6. South Korea Launches New Safety Agency
A new agency is set to replace South Korean Coast Guard, criticised over ferry catastrophe that killed more than 300. A former admiral has been picked to lead a new safety agency following the disbandment of South Korea’s Coast Guard in the wake of the Sewol ferry disaster, the office of President Park Geun-hye said Tuesday. The nomination of Park In-yong, the former deputy head of the military’s Joint Chiefs of Staff, comes seven months after the Sewol sank off the country’s southwest coast, claiming the lives of hundreds of school children among 295 dead and nine still missing.
7. New Routing Plans Must Embrace Environment
Sulphur emissions caps in both the North Sea and North America ECAs could risk “unforeseen pitfalls” for operators, according to routeing firm Applied Weather Technologies (AWT). According to AWT senior operations manager Mike O’Brien, vessels entering North American waters were “likely to be carrying only the necessary (0.1% sulphur fuel) needed to exit the ECA zone”, opening themselves up to problems with severe weather. “It is not uncommon to hear that the ship does not have enough low sulphur fuel to sail the suggested route,” explains O’Brien. Decisions are then vital on routing options.
8. Port Security In Focus
Private maritime security companies are stepping up services to meet the rising demand for port security, and to combat increasingly sophisticated threats to ports worldwide. The action comes as owners and operators face a growing complexity of risks from piracy and maritime crime, as well as organised crime syndicates, some of which feed into terrorist networks. According to the latest industry figures, there have been 129 reported incidents of maritime crime so far in 2014 in the AMEA region.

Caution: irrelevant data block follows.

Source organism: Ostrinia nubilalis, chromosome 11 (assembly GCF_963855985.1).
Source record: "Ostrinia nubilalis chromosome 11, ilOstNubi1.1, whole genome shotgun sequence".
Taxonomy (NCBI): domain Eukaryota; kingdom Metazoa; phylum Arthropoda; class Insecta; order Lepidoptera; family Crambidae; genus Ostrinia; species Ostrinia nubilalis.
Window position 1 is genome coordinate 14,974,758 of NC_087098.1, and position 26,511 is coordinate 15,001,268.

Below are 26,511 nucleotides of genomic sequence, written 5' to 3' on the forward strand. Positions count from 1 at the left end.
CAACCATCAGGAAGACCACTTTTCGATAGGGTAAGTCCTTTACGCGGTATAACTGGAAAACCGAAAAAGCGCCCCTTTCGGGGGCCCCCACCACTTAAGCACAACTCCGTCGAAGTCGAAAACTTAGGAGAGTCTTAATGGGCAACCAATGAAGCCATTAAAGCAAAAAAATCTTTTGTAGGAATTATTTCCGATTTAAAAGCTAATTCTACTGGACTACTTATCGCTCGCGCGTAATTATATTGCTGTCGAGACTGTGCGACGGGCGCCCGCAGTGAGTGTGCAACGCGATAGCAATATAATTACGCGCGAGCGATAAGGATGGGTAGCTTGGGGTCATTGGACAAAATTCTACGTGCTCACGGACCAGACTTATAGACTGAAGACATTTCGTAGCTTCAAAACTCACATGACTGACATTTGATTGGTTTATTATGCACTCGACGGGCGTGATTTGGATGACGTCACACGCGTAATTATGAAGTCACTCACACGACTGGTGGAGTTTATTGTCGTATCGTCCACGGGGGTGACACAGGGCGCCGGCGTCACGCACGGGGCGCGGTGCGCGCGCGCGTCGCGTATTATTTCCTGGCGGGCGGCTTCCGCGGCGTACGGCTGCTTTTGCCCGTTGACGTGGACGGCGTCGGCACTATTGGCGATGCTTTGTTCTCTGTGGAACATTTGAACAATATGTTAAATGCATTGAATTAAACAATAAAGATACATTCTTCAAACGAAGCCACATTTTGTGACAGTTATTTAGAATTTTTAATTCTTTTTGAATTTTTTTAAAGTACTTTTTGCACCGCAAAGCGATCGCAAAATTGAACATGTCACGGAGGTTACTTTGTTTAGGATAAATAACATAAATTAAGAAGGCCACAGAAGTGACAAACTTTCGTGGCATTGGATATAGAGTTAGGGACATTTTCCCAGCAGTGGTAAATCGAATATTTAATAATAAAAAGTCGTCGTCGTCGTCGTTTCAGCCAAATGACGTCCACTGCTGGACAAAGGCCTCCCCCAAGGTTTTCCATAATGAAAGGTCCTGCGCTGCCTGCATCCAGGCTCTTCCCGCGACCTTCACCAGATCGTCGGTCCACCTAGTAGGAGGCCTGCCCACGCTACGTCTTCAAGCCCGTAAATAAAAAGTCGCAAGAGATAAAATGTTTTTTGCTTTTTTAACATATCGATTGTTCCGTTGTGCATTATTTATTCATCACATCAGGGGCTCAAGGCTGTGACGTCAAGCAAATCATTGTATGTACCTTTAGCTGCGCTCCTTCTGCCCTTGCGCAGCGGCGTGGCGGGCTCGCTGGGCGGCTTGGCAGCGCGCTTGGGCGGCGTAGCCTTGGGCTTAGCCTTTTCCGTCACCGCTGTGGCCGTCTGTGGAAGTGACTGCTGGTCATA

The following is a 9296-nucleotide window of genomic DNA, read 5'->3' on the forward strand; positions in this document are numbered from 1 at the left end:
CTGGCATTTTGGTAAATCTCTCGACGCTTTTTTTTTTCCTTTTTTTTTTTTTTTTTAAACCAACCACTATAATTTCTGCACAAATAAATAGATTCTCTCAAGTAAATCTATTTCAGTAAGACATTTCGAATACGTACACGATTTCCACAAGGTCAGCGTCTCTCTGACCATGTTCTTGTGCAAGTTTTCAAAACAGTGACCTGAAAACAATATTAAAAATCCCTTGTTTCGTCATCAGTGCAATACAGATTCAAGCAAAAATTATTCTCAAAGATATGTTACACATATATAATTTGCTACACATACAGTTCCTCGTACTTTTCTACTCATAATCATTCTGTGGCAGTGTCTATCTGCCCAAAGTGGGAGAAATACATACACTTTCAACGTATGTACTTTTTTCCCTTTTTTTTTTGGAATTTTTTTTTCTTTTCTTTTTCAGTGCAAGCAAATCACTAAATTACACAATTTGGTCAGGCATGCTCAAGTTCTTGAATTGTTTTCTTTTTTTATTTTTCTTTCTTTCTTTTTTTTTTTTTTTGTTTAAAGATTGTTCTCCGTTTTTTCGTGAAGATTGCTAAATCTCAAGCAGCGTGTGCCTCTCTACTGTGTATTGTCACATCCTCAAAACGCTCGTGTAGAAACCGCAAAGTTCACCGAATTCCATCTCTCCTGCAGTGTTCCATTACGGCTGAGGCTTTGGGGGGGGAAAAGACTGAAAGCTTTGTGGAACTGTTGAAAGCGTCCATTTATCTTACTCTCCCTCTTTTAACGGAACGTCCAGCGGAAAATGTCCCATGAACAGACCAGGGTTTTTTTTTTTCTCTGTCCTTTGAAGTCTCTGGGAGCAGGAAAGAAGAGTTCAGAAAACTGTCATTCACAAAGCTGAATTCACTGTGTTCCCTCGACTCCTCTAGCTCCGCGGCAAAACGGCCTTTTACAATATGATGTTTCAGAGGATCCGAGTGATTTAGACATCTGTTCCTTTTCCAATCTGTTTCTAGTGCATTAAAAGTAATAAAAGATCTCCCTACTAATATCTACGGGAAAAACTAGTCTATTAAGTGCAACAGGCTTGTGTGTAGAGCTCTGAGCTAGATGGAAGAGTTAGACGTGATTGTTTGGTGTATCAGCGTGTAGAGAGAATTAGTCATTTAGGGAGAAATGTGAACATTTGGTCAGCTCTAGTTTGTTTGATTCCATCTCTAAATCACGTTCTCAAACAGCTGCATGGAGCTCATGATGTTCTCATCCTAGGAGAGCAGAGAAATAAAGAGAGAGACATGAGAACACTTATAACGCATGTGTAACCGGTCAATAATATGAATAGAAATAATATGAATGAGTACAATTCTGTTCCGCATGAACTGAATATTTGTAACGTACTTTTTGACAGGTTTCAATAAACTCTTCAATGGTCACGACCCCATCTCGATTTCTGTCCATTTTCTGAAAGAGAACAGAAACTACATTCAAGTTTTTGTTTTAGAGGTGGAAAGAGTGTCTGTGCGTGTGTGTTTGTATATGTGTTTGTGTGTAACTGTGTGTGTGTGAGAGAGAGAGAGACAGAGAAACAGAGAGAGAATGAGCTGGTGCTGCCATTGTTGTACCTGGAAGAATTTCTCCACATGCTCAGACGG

9. Manila Could Build an Island for Boxes
Following claims made that congestion at the Port of Manila is causing its vessels to be delayed by around 12 days, the Philippine government is now considering plans to build an offshore container terminal at the Sangley Point region of the country’s capital. The new project will span three artificial islands – totalling 2,000ha – across Manila Bay: one will be used for a container and liquid-bulk port, another will be used for an airport facility and the last will be used as a logistics and light manufacturing zone. The project is estimated to cost somewhere in the region of US$30 billion.
10. Keeping Crews Safe and Healthy
The U.S. Navy has released guidance for commanders and health professionals on reducing access to lethal means as related to suicide prevention through voluntary storage of privately-owned firearms. This guidance is part of a broader Department of Defense strategy to prevent suicide and related tragedies in the military. "Firearms were used in half of all Navy suicide deaths in 2012 and 2013, and continue to be the primary method used in both military and civilian suicides," said Captain Mike D. Smith, director, Navy Suicide Prevention Branch.